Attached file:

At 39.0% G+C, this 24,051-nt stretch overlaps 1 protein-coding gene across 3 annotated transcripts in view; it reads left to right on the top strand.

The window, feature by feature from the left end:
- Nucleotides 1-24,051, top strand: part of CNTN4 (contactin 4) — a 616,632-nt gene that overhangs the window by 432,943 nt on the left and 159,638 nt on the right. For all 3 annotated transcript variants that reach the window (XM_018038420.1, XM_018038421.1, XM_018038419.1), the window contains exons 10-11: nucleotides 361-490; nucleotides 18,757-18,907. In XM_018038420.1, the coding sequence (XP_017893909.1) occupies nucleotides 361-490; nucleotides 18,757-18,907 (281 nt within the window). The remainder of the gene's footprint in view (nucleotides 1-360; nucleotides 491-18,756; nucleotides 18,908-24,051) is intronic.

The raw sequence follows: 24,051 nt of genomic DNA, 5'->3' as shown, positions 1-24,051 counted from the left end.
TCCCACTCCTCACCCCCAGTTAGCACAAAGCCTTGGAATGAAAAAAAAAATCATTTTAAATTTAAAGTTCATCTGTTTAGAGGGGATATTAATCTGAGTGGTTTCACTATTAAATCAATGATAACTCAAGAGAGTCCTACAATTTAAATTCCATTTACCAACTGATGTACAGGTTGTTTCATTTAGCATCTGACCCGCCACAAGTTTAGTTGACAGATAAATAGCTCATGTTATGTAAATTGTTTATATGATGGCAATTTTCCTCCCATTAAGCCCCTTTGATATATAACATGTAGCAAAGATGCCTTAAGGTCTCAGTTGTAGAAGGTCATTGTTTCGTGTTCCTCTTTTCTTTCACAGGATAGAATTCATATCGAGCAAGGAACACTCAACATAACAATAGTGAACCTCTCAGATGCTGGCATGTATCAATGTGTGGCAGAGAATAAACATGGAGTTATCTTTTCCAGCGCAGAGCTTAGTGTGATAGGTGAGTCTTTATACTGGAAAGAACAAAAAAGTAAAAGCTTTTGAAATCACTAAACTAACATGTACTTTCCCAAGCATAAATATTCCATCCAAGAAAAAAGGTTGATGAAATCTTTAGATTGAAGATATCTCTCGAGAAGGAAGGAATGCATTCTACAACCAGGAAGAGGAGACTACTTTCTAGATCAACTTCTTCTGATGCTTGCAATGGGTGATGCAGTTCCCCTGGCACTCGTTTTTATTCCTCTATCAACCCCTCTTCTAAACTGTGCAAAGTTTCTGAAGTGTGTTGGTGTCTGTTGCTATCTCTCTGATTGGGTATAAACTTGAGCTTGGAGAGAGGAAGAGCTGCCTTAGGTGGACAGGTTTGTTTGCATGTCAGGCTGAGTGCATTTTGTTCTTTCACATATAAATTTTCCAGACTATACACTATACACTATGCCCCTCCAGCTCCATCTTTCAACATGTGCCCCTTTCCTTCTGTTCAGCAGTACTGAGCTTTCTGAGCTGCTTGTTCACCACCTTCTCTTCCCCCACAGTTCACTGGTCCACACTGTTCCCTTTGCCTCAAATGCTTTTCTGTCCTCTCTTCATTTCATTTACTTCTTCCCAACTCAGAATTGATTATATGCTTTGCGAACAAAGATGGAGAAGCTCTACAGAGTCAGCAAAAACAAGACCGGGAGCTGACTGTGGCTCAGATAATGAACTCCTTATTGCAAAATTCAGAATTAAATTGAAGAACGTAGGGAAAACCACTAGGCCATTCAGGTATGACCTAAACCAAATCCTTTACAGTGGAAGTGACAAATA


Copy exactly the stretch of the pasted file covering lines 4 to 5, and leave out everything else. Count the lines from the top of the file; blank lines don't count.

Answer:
The raw sequence follows: 24,051 nt of genomic DNA, 5'->3' as shown, positions 1-24,051 counted from the left end.
TCCCACTCCTCACCCCCAGTTAGCACAAAGCCTTGGAATGAAAAAAAAAATCATTTTAAATTTAAAGTTCATCTGTTTAGAGGGGATATTAATCTGAGTGGTTTCACTATTAAATCAATGATAACTCAAGAGAGTCCTACAATTTAAATTCCATTTACCAACTGATGTACAGGTTGTTTCATTTAGCATCTGACCCGCCACAAGTTTAGTTGACAGATAAATAGCTCATGTTATGTAAATTGTTTATATGATGGCAATTTTCCTCCCATTAAGCCCCTTTGATATATAACATGTAGCAAAGATGCCTTAAGGTCTCAGTTGTAGAAGGTCATTGTTTCGTGTTCCTCTTTTCTTTCACAGGATAGAATTCATATCGAGCAAGGAACACTCAACATAACAATAGTGAACCTCTCAGATGCTGGCATGTATCAATGTGTGGCAGAGAATAAACATGGAGTTATCTTTTCCAGCGCAGAGCTTAGTGTGATAGGTGAGTCTTTATACTGGAAAGAACAAAAAAGTAAAAGCTTTTGAAATCACTAAACTAACATGTACTTTCCCAAGCATAAATATTCCATCCAAGAAAAAAGGTTGATGAAATCTTTAGATTGAAGATATCTCTCGAGAAGGAAGGAATGCATTCTACAACCAGGAAGAGGAGACTACTTTCTAGATCAACTTCTTCTGATGCTTGCAATGGGTGATGCAGTTCCCCTGGCACTCGTTTTTATTCCTCTATCAACCCCTCTTCTAAACTGTGCAAAGTTTCTGAAGTGTGTTGGTGTCTGTTGCTATCTCTCTGATTGGGTATAAACTTGAGCTTGGAGAGAGGAAGAGCTGCCTTAGGTGGACAGGTTTGTTTGCATGTCAGGCTGAGTGCATTTTGTTCTTTCACATATAAATTTTCCAGACTATACACTATACACTATGCCCCTCCAGCTCCATCTTTCAACATGTGCCCCTTTCCTTCTGTTCAGCAGTACTGAGCTTTCTGAGCTGCTTGTTCACCACCTTCTCTTCCCCCACAGTTCACTGGTCCACACTGTTCCCTTTGCCTCAAATGCTTTTCTGTCCTCTCTTCATTTCATTTACTTCTTCCCAACTCAGAATTGATTATATGCTTTGCGAACAAAGATGGAGAAGCTCTACAGAGTCAGCAAAAACAAGACCGGGAGCTGACTGTGGCTCAGATAATGAACTCCTTATTGCAAAATTCAGAATTAAATTGAAGAACGTAGGGAAAACCACTAGGCCATTCAGGTATGACCTAAACCAAATCCTTTACAGTGGAAGTGACAAATA